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I got stuck solving exercise 11.3 from the book Concentration of Measure for the Analysis of Randomized Algorithms. The setting is:

Consider again the situation of Section $7.2,$ the number of non-empty bins when $m$ balls are thrown independently and uniformly at random into $n$ bins.

It is shown that $\operatorname{Pr}[|f-\mathrm{M}[f]|>t] \leq 2 e^{-t^{2} / n}$.

Then I want to show

Exercise $11.3 .$ Check that in this case, concentration around $\mathrm{M}[f]$ can be used to deduce similar concentration around $\mathrm{E}[f]$

$M[X]$ is the median of $X$. How do I do this? I do not know how to start.

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The tail bound shows that $f-M[f]$ is subgaussian with subgaussian norm $O(\sqrt{n})$. Centering a subgaussian random variable loses the subgaussian norm by a factor of $2$. The centered version of $f-M[f]$ is $$ (f - M[f]) - \mathbb{E}(f-M[f]) = f - \mathbb{E}f $$ hence $f-\mathbb{E}f$ is subgaussian with subgaussian norm $O(\sqrt{n})$ and thus $$ \Pr\{ |f-\mathbb{E} f| > t\} \leq 2e^{-ct^2/n} $$ for some absolute constant $c$.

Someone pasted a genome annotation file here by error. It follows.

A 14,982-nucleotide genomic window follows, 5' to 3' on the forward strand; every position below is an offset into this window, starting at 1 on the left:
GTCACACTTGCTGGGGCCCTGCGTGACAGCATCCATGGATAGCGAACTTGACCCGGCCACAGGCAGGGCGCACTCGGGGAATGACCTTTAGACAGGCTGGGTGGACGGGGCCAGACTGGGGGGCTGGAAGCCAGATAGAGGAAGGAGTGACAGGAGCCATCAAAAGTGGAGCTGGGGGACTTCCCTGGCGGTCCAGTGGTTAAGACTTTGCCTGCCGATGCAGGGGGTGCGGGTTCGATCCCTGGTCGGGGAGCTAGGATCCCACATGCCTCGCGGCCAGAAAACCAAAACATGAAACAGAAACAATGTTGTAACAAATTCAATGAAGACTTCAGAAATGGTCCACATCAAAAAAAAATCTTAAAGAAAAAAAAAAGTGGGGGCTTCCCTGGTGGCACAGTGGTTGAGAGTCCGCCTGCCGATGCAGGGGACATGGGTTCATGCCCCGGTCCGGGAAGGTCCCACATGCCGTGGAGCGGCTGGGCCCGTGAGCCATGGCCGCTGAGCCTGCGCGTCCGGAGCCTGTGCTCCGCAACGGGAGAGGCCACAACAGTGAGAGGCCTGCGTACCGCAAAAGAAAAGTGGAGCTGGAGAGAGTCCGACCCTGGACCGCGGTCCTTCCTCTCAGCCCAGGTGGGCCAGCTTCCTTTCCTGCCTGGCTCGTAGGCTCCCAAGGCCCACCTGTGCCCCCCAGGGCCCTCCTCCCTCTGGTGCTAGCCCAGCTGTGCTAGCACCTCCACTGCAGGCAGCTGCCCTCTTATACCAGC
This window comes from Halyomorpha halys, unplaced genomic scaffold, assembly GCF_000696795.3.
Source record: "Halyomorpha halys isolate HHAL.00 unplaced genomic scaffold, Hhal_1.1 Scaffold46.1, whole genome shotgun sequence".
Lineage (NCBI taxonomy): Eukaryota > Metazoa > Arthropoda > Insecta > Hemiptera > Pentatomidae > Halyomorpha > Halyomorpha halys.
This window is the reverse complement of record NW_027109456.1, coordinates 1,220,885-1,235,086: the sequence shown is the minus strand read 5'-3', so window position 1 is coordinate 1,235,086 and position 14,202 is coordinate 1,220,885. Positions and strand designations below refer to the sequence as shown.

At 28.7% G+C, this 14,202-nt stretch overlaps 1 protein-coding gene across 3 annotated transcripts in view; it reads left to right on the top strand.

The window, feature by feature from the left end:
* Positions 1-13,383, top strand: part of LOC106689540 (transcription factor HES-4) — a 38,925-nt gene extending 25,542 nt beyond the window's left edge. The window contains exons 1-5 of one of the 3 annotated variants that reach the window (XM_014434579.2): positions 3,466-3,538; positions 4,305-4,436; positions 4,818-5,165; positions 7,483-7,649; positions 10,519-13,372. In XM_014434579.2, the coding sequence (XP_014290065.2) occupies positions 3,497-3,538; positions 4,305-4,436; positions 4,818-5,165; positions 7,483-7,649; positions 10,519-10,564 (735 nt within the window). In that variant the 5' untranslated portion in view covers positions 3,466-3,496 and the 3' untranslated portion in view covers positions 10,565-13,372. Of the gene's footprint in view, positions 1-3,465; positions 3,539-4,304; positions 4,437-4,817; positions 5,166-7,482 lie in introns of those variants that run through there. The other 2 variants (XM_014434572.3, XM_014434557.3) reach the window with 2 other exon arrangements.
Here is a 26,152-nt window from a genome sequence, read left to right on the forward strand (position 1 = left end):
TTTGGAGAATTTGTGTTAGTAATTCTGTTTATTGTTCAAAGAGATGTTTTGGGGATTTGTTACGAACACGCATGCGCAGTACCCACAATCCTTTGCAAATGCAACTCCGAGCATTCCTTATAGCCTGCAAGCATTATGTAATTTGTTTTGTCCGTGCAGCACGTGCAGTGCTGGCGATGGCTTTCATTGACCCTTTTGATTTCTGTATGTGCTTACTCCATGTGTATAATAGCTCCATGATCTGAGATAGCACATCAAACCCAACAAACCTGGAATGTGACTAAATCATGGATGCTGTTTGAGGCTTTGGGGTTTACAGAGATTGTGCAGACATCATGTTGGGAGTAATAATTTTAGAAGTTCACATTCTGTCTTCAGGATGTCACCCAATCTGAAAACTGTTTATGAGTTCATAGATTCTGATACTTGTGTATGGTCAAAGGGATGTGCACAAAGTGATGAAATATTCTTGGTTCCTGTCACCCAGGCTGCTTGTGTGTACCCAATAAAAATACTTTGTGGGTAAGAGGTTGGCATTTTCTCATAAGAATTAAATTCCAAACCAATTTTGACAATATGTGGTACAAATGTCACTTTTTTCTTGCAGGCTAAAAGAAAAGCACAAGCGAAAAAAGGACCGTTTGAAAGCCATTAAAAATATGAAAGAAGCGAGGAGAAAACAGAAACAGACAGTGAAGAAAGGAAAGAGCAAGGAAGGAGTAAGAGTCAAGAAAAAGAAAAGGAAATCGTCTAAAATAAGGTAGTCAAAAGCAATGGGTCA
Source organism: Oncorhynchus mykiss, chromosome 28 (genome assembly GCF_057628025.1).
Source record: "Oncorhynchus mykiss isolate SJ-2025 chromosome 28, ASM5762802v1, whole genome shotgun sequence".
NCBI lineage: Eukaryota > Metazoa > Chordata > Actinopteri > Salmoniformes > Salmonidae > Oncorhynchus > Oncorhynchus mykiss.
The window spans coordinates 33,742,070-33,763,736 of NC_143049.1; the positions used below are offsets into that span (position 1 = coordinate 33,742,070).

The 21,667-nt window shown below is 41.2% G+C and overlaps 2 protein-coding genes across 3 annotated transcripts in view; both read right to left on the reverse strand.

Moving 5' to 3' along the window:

Alternatively, you can just plainly integrate the tail bound to show that $|\mathbb{E}f - M[f]| = O(\sqrt n)$, this gives you a similar concentration around $\mathbb{E}f$, too.

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